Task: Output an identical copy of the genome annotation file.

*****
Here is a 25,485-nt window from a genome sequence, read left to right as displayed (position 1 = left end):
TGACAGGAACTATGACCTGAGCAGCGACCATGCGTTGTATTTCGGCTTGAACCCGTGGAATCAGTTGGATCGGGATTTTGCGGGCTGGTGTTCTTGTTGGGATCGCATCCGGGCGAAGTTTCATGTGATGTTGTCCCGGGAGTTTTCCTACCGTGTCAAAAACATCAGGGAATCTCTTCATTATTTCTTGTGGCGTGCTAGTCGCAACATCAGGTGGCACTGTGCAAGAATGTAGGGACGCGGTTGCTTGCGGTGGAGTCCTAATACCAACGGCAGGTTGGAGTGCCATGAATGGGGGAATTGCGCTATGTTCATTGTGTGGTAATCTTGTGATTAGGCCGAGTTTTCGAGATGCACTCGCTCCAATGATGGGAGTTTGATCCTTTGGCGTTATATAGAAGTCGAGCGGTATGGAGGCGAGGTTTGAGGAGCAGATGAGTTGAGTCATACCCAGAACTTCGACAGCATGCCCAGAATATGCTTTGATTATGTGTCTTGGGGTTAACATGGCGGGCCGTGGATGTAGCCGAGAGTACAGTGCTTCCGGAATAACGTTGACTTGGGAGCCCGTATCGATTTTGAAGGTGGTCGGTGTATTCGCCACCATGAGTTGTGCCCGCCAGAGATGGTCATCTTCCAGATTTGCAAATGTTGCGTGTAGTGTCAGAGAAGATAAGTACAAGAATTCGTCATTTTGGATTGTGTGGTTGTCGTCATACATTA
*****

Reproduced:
Here is a 25,485-nt window from a genome sequence, read left to right as displayed (position 1 = left end):
TGACAGGAACTATGACCTGAGCAGCGACCATGCGTTGTATTTCGGCTTGAACCCGTGGAATCAGTTGGATCGGGATTTTGCGGGCTGGTGTTCTTGTTGGGATCGCATCCGGGCGAAGTTTCATGTGATGTTGTCCCGGGAGTTTTCCTACCGTGTCAAAAACATCAGGGAATCTCTTCATTATTTCTTGTGGCGTGCTAGTCGCAACATCAGGTGGCACTGTGCAAGAATGTAGGGACGCGGTTGCTTGCGGTGGAGTCCTAATACCAACGGCAGGTTGGAGTGCCATGAATGGGGGAATTGCGCTATGTTCATTGTGTGGTAATCTTGTGATTAGGCCGAGTTTTCGAGATGCACTCGCTCCAATGATGGGAGTTTGATCCTTTGGCGTTATATAGAAGTCGAGCGGTATGGAGGCGAGGTTTGAGGAGCAGATGAGTTGAGTCATACCCAGAACTTCGACAGCATGCCCAGAATATGCTTTGATTATGTGTCTTGGGGTTAACATGGCGGGCCGTGGATGTAGCCGAGAGTACAGTGCTTCCGGAATAACGTTGACTTGGGAGCCCGTATCGATTTTGAAGGTGGTCGGTGTATTCGCCACCATGAGTTGTGCCCGCCAGAGATGGTCATCTTCCAGATTTGCAAATGTTGCGTGTAGTGTCAGAGAAGATAAGTACAAGAATTCGTCATTTTGGATTGTGTGGTTGTCGTCATACATTA